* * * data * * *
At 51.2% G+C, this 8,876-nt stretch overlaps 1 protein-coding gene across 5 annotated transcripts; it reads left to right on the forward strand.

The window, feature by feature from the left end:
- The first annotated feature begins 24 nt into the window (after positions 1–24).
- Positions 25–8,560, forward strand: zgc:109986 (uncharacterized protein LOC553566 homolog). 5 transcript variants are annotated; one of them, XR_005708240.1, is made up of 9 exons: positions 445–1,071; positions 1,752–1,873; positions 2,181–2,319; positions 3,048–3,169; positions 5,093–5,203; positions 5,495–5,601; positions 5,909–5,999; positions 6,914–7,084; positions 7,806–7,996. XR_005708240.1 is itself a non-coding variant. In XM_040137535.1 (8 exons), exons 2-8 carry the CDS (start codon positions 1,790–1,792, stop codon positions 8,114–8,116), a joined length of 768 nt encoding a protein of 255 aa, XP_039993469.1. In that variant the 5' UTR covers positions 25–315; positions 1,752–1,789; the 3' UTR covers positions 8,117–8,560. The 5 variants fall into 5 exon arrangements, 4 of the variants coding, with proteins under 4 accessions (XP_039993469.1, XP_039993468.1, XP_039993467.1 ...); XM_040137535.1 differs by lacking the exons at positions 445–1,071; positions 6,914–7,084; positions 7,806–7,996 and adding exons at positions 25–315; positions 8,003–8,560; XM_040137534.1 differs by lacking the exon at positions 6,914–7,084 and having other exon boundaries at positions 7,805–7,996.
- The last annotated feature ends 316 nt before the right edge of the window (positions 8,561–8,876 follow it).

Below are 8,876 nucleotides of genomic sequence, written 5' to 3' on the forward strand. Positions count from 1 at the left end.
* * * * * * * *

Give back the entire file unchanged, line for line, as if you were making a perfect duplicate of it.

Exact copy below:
At 51.2% G+C, this 8,876-nt stretch overlaps 1 protein-coding gene across 5 annotated transcripts; it reads left to right on the forward strand.

The window, feature by feature from the left end:
- The first annotated feature begins 24 nt into the window (after positions 1–24).
- Positions 25–8,560, forward strand: zgc:109986 (uncharacterized protein LOC553566 homolog). 5 transcript variants are annotated; one of them, XR_005708240.1, is made up of 9 exons: positions 445–1,071; positions 1,752–1,873; positions 2,181–2,319; positions 3,048–3,169; positions 5,093–5,203; positions 5,495–5,601; positions 5,909–5,999; positions 6,914–7,084; positions 7,806–7,996. XR_005708240.1 is itself a non-coding variant. In XM_040137535.1 (8 exons), exons 2-8 carry the CDS (start codon positions 1,790–1,792, stop codon positions 8,114–8,116), a joined length of 768 nt encoding a protein of 255 aa, XP_039993469.1. In that variant the 5' UTR covers positions 25–315; positions 1,752–1,789; the 3' UTR covers positions 8,117–8,560. The 5 variants fall into 5 exon arrangements, 4 of the variants coding, with proteins under 4 accessions (XP_039993469.1, XP_039993468.1, XP_039993467.1 ...); XM_040137535.1 differs by lacking the exons at positions 445–1,071; positions 6,914–7,084; positions 7,806–7,996 and adding exons at positions 25–315; positions 8,003–8,560; XM_040137534.1 differs by lacking the exon at positions 6,914–7,084 and having other exon boundaries at positions 7,805–7,996.
- The last annotated feature ends 316 nt before the right edge of the window (positions 8,561–8,876 follow it).

Below are 8,876 nucleotides of genomic sequence, written 5' to 3' on the forward strand. Positions count from 1 at the left end.